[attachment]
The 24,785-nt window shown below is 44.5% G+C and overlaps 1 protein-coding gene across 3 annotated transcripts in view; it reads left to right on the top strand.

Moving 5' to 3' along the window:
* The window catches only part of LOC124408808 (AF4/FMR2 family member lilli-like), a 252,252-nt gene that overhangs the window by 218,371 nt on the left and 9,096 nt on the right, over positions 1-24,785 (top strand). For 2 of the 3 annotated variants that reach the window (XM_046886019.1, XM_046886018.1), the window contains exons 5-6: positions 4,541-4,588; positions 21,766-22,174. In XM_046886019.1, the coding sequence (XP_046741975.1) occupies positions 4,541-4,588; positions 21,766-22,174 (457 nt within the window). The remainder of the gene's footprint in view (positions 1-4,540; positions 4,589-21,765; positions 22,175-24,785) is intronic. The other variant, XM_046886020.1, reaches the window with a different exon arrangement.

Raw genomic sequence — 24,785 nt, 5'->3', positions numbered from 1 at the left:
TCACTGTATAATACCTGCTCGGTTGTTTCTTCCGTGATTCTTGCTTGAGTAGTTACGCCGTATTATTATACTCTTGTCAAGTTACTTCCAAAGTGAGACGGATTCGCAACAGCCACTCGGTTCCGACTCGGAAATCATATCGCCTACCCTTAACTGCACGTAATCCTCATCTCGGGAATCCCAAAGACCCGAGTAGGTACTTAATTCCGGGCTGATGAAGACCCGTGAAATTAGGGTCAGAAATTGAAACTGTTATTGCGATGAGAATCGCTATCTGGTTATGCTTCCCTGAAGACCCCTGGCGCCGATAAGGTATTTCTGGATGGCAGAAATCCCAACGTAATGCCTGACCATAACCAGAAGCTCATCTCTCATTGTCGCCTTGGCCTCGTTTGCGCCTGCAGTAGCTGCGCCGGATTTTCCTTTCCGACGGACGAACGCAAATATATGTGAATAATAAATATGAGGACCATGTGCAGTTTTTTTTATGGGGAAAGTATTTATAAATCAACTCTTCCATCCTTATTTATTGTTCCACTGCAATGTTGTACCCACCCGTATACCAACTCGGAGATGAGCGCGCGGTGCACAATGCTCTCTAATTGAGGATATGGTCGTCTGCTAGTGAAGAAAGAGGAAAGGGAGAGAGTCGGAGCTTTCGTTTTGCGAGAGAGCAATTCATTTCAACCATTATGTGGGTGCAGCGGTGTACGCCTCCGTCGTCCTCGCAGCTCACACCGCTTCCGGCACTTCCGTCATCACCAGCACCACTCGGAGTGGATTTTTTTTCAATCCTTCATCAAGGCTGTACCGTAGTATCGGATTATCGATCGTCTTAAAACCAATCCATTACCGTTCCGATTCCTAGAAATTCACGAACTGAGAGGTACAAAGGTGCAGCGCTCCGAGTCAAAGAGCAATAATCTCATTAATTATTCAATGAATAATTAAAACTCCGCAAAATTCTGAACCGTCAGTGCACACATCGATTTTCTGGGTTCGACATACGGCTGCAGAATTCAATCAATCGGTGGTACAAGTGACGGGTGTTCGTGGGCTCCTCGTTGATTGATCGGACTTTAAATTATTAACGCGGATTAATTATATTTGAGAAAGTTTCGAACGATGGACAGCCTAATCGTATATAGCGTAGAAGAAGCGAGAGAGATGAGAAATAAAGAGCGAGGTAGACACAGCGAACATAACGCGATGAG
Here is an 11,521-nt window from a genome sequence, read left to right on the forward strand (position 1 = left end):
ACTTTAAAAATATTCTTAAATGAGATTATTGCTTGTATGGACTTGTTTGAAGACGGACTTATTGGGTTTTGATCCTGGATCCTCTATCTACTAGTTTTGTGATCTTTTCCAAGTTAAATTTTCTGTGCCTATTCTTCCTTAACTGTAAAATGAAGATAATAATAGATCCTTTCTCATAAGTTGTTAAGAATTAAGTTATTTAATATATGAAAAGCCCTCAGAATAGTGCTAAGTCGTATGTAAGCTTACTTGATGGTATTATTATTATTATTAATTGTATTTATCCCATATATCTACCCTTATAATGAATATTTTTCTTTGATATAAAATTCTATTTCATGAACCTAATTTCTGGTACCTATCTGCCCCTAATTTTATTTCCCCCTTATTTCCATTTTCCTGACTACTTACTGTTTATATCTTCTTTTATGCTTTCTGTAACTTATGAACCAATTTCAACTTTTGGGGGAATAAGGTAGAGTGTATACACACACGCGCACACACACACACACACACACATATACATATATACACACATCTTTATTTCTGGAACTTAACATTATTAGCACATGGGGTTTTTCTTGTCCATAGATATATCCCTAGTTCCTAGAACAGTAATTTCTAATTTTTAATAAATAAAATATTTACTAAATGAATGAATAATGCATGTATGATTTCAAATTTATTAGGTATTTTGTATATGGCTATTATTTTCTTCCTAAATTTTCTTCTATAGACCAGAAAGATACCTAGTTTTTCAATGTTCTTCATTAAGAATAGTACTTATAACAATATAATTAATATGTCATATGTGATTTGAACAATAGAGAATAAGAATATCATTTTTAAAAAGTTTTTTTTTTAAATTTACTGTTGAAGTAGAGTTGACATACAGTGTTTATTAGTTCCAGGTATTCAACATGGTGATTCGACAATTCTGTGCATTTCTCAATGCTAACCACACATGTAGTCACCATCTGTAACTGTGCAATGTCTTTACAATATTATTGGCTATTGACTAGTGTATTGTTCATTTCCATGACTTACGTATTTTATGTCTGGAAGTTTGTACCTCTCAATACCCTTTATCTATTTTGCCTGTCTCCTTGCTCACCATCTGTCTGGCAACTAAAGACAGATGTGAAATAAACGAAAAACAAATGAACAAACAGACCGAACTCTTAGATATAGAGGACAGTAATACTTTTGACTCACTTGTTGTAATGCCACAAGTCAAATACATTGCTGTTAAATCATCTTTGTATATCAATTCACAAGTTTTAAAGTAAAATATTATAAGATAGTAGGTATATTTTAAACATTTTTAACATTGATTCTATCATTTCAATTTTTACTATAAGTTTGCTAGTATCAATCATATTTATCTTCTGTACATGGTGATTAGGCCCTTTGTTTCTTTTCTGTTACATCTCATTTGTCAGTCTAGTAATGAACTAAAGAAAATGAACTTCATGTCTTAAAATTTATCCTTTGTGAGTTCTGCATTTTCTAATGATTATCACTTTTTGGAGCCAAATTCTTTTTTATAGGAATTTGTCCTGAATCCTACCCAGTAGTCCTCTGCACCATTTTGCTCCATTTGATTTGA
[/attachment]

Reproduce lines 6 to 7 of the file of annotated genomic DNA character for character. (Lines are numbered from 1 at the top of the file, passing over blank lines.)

Here is an 11,521-nt window from a genome sequence, read left to right on the forward strand (position 1 = left end):
ACTTTAAAAATATTCTTAAATGAGATTATTGCTTGTATGGACTTGTTTGAAGACGGACTTATTGGGTTTTGATCCTGGATCCTCTATCTACTAGTTTTGTGATCTTTTCCAAGTTAAATTTTCTGTGCCTATTCTTCCTTAACTGTAAAATGAAGATAATAATAGATCCTTTCTCATAAGTTGTTAAGAATTAAGTTATTTAATATATGAAAAGCCCTCAGAATAGTGCTAAGTCGTATGTAAGCTTACTTGATGGTATTATTATTATTATTAATTGTATTTATCCCATATATCTACCCTTATAATGAATATTTTTCTTTGATATAAAATTCTATTTCATGAACCTAATTTCTGGTACCTATCTGCCCCTAATTTTATTTCCCCCTTATTTCCATTTTCCTGACTACTTACTGTTTATATCTTCTTTTATGCTTTCTGTAACTTATGAACCAATTTCAACTTTTGGGGGAATAAGGTAGAGTGTATACACACACGCGCACACACACACACACACACACATATACATATATACACACATCTTTATTTCTGGAACTTAACATTATTAGCACATGGGGTTTTTCTTGTCCATAGATATATCCCTAGTTCCTAGAACAGTAATTTCTAATTTTTAATAAATAAAATATTTACTAAATGAATGAATAATGCATGTATGATTTCAAATTTATTAGGTATTTTGTATATGGCTATTATTTTCTTCCTAAATTTTCTTCTATAGACCAGAAAGATACCTAGTTTTTCAATGTTCTTCATTAAGAATAGTACTTATAACAATATAATTAATATGTCATATGTGATTTGAACAATAGAGAATAAGAATATCATTTTTAAAAAGTTTTTTTTTTAAATTTACTGTTGAAGTAGAGTTGACATACAGTGTTTATTAGTTCCAGGTATTCAACATGGTGATTCGACAATTCTGTGCATTTCTCAATGCTAACCACACATGTAGTCACCATCTGTAACTGTGCAATGTCTTTACAATATTATTGGCTATTGACTAGTGTATTGTTCATTTCCATGACTTACGTATTTTATGTCTGGAAGTTTGTACCTCTCAATACCCTTTATCTATTTTGCCTGTCTCCTTGCTCACCATCTGTCTGGCAACTAAAGACAGATGTGAAATAAACGAAAAACAAATGAACAAACAGACCGAACTCTTAGATATAGAGGACAGTAATACTTTTGACTCACTTGTTGTAATGCCACAAGTCAAATACATTGCTGTTAAATCATCTTTGTATATCAATTCACAAGTTTTAAAGTAAAATATTATAAGATAGTAGGTATATTTTAAACATTTTTAACATTGATTCTATCATTTCAATTTTTACTATAAGTTTGCTAGTATCAATCATATTTATCTTCTGTACATGGTGATTAGGCCCTTTGTTTCTTTTCTGTTACATCTCATTTGTCAGTCTAGTAATGAACTAAAGAAAATGAACTTCATGTCTTAAAATTTATCCTTTGTGAGTTCTGCATTTTCTAATGATTATCACTTTTTGGAGCCAAATTCTTTTTTATAGGAATTTGTCCTGAATCCTACCCAGTAGTCCTCTGCACCATTTTGCTCCATTTGATTTGA